The Complete Organized Crime Database on the Americas
Authorities in Peru say the majority of arms used by criminal groups are stolen from private owners and security forces, highlighting a common regional phenomenon that is often facilitated by corrupt officials.
Police in Brazil have dismantled a gang dedicated to trafficking arms and drugs between Paraguay and Rio de Janeiro, further evidence of Paraguay's status as South America's contraband hub.
Prosecutors in Colombia have issued a warrant for a high-ranking army official who stands accused of leading a ring that sold military weapons to narco-paramilitary group the Urabeños, highlighting a common source of weapons for armed groups across the region.
Two thirds of the 1.8 million guns in Honduras are reportedly circulating illegally, with the country's geography and high perceptions of insecurity fueling gun ownership.
Police in Paraguay have arrested three Brazilians after finding a cache of high-powered firearms, in a case highlighting both the migration of Brazil's criminals and Paraguay's importance as an arms trafficking corridor.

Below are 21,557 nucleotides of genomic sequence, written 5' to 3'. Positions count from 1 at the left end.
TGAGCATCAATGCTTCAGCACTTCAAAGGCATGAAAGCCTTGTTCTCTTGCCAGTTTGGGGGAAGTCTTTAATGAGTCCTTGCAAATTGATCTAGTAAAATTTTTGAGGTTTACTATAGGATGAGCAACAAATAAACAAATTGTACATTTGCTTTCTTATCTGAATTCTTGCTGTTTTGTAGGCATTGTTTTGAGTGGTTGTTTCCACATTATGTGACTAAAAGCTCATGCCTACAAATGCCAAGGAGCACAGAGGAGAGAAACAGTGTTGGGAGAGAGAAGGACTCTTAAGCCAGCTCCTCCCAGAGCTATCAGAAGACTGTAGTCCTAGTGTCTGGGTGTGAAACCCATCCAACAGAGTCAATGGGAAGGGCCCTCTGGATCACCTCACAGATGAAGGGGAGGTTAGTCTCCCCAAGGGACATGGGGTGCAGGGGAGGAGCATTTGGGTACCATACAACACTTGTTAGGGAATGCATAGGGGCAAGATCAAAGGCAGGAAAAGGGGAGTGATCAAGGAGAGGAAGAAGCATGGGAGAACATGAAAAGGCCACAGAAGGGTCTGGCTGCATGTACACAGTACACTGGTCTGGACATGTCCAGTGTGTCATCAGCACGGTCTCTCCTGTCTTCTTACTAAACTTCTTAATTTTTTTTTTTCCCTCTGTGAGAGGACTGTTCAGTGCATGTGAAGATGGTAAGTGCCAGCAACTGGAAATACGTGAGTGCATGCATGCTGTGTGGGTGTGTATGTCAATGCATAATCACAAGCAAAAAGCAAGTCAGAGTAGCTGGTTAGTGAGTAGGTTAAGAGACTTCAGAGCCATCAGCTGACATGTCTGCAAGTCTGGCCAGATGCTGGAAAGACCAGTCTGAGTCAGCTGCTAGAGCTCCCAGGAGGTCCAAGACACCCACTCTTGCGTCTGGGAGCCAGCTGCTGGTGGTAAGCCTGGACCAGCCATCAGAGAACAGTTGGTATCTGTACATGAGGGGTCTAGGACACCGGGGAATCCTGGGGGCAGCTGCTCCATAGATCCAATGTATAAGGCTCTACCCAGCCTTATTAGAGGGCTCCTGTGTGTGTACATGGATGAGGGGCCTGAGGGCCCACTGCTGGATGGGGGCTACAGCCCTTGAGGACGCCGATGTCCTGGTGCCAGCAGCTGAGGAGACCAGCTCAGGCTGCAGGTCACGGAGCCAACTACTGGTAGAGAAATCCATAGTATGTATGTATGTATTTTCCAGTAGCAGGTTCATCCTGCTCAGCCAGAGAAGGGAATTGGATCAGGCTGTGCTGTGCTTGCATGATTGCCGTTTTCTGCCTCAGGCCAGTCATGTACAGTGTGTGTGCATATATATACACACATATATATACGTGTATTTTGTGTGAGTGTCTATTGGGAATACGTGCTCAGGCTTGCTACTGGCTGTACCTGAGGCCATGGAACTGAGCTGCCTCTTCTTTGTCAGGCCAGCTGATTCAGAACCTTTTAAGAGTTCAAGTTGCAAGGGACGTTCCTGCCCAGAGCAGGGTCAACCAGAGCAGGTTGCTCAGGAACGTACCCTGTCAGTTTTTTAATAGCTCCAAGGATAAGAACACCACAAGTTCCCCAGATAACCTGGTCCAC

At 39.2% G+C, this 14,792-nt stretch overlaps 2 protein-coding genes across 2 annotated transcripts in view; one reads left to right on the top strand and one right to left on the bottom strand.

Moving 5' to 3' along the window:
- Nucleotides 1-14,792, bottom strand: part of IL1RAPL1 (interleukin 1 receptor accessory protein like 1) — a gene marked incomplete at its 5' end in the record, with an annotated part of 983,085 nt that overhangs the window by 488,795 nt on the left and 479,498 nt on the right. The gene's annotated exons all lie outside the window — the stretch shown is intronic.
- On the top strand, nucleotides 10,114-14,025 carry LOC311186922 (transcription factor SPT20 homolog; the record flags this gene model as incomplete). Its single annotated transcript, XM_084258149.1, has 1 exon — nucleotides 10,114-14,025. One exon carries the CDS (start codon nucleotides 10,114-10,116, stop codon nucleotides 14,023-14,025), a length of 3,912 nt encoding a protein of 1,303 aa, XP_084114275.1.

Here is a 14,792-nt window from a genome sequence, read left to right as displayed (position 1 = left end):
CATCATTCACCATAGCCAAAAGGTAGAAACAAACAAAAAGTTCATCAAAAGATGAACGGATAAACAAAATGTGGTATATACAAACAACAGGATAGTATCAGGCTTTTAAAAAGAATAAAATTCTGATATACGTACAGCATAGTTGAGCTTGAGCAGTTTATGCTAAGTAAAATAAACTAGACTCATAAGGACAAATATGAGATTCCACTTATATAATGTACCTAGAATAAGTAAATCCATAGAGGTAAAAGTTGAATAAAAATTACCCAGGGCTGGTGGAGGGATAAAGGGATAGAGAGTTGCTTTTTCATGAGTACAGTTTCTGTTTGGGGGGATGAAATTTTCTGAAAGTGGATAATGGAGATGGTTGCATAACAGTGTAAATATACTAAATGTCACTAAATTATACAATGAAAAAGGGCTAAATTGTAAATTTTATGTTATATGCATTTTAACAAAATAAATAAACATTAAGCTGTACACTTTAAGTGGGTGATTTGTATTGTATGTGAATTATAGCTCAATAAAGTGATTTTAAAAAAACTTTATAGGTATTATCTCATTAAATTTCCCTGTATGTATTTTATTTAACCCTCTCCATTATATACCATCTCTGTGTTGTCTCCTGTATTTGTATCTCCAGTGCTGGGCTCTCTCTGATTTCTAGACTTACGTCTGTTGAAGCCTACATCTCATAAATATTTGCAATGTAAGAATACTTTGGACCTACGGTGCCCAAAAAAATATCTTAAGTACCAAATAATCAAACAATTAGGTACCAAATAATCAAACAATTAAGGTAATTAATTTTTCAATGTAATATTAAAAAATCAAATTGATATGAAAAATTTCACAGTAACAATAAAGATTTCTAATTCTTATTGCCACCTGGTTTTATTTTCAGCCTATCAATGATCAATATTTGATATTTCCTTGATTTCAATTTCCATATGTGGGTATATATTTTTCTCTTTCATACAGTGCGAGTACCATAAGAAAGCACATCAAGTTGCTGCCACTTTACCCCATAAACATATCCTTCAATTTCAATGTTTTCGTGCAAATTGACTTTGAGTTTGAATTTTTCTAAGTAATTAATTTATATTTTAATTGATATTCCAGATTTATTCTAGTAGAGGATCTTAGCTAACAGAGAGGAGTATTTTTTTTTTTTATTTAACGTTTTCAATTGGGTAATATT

Venezuela's President Nicolas Maduro has announced the creation of "peace zones" and his justice minister said the government should consider stricter gun control, a piecemeal approach in the face of rampant violence.
Police in Colombia have captured an arms dealer whose operations reached across continents and whose criminal contacts spanned the spectrum of Colombian armed groups.
An investigation into arms seized in Brazil's biggest city, Sao Paulo, has revealed the United States is the largest single source of high-caliber weapons confiscated from criminals, a trend seen in much of the region's criminal hotspots.
An arms inspection at a military barracks in Cali, Colombia, has found 500 weapons missing out of 1,000 counted, with another 15,000 still to be checked, as a major investigation into weapons trafficking between security forces and criminal groups begins.
A program to track El Salvador's hundreds of thousands of firearms has established that most come from the United States, suggesting civil war era weapons are being replaced through new arms trafficking networks.